IVAYLO m Bulgarian
Perhaps derived from an old Bulgar name meaning "wolf". This was the name of a 13th-century emperor of Bulgaria. It is possible that this spelling was the result of a 15th-century misreading of his real name Vulo from historical documents.
KALEB m English (Modern)
English variant of CALEB.
LOWELL m English
From an English surname that was derived from a Norman French nickname, from lou "wolf" and a diminutive suffix. The surname was borne by American poet and satirist James Russell Lowell (1819-1891).
LYALL m English (Rare)
From a Scottish surname that was derived from the Old Norse given name Liulfr (which was derived in part from úlfr "wolf").
LYCURGUS m Greek Mythology (Latinized), Ancient Greek (Latinized)
Latinized form of the Greek name Λυκοῦργος (Lykourgos), derived from λύκος (lykos) meaning "wolf" and ἔργον (ergon) meaning "work, deed". In Greek legend this was the name of a king who was driven mad by the gods because of his impiety. This was also the name of a Spartan legislator of the 9th century BC.
LYCUS m Greek Mythology (Latinized), Ancient Greek (Latinized)
Latinized form of the Greek name Λύκος (Lykos) meaning "wolf". This name was borne by several characters in Greek mythology including a legendary ruler of Thebes.
PLUTO m Greek Mythology (Latinized), Roman Mythology
Latinized form of Greek Πλούτων (Plouton), derived from πλοῦτος (ploutos) meaning "wealth". This was an alternate name of Hades, the god of the underworld. This is also the name of a dwarf planet (formerly designated the ninth planet) in the solar system.
RALPH m English, Swedish, Norwegian, Danish, German
Contracted form of the Old Norse name RÁÐÚLFR (or its Norman form Radulf). Scandinavian settlers introduced it to England before the Norman Conquest, though afterwards it was bolstered by Norman influence. In the Middle Ages it was usually spelled Ralf, but by the 17th century it was most commonly Rafe, reflecting the normal pronunciation. The Ralph spelling appeared in the 18th century. A famous bearer of the name was Ralph Waldo Emerson (1803-1882), an American poet and author who wrote on transcendentalism.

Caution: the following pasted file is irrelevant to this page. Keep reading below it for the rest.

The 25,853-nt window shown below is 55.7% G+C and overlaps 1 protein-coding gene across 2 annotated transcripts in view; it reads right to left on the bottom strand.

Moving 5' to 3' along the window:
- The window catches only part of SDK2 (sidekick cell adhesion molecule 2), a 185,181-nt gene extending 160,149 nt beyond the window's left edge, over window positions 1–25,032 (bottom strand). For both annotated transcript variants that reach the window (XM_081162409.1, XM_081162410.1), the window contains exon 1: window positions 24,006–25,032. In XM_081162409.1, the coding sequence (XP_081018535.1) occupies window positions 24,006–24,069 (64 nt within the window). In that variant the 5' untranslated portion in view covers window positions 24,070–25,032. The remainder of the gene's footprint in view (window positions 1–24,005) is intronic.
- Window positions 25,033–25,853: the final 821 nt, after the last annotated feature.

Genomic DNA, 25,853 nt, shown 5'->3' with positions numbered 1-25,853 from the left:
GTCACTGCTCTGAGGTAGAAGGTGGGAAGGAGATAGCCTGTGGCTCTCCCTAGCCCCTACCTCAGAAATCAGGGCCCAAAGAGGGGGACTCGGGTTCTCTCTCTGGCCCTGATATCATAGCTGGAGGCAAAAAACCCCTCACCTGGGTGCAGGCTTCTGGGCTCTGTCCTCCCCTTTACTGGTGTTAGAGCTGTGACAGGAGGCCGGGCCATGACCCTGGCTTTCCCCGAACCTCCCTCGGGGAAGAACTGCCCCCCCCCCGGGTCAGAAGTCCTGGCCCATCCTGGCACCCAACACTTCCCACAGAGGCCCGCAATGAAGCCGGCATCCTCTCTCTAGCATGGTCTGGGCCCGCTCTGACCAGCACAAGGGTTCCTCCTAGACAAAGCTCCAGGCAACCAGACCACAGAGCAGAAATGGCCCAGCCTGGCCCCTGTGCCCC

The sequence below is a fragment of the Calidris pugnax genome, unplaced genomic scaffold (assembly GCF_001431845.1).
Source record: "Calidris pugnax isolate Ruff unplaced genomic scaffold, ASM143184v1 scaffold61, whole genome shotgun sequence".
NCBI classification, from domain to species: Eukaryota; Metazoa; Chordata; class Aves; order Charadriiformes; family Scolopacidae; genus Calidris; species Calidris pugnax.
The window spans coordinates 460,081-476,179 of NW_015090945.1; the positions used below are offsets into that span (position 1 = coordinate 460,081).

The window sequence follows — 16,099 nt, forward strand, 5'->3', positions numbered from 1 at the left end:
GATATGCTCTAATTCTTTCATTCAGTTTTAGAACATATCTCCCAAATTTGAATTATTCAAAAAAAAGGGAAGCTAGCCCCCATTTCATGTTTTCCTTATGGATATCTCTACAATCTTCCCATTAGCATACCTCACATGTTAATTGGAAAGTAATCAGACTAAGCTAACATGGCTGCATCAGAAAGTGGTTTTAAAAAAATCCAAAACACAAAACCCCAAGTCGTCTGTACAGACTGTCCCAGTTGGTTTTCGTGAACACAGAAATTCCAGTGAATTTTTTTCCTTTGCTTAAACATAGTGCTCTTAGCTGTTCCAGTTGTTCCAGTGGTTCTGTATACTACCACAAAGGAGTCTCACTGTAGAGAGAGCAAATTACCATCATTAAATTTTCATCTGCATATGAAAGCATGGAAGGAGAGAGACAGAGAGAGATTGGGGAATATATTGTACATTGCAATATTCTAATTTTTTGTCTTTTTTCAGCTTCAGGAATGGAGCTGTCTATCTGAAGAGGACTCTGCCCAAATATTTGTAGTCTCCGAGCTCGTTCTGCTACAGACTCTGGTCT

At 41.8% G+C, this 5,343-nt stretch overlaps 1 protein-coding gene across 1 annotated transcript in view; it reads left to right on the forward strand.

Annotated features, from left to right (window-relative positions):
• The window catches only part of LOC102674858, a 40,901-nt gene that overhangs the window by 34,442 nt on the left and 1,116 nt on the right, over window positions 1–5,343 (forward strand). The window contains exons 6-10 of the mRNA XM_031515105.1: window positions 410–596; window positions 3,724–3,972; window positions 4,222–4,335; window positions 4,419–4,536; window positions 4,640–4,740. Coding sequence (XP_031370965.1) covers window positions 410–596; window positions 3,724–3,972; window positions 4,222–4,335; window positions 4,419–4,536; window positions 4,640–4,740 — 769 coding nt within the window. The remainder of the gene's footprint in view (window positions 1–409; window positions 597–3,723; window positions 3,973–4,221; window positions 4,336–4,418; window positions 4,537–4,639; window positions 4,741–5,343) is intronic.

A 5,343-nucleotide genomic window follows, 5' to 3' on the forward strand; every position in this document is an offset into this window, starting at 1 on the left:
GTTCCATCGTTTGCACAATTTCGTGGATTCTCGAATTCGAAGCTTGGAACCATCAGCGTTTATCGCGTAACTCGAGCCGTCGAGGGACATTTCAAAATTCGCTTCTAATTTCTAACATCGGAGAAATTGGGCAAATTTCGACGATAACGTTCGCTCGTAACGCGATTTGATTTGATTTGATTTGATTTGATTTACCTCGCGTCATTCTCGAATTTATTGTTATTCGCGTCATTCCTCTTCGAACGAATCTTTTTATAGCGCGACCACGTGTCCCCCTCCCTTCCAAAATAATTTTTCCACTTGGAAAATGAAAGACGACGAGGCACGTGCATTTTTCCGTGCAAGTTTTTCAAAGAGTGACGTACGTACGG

RENARD m French (Rare)
French form of REYNARD. Because of the medieval character Reynard the Fox, renard became a French word meaning "fox".
REYNARD m English (Rare)
From the Germanic name Raginhard, composed of the elements ragin "advice" and hard "brave, hardy". The Normans brought it to England in the form Reinard, though it never became very common there. In medieval fables the name was borne by the sly hero Reynard the Fox (with the result that renard has become a French word meaning "fox").
RUDOLF m German, Czech, Slovak, Hungarian, Dutch, Russian, Armenian
From the Germanic name Hrodulf, which was derived from the elements hrod "fame" and wulf "wolf". It was borne by three kings of Burgundy, as well as several Habsburg rulers of the Holy Roman Empire and Austria. Anthony Hope used this name for the hero in his popular novel The Prisoner of Zenda (1894).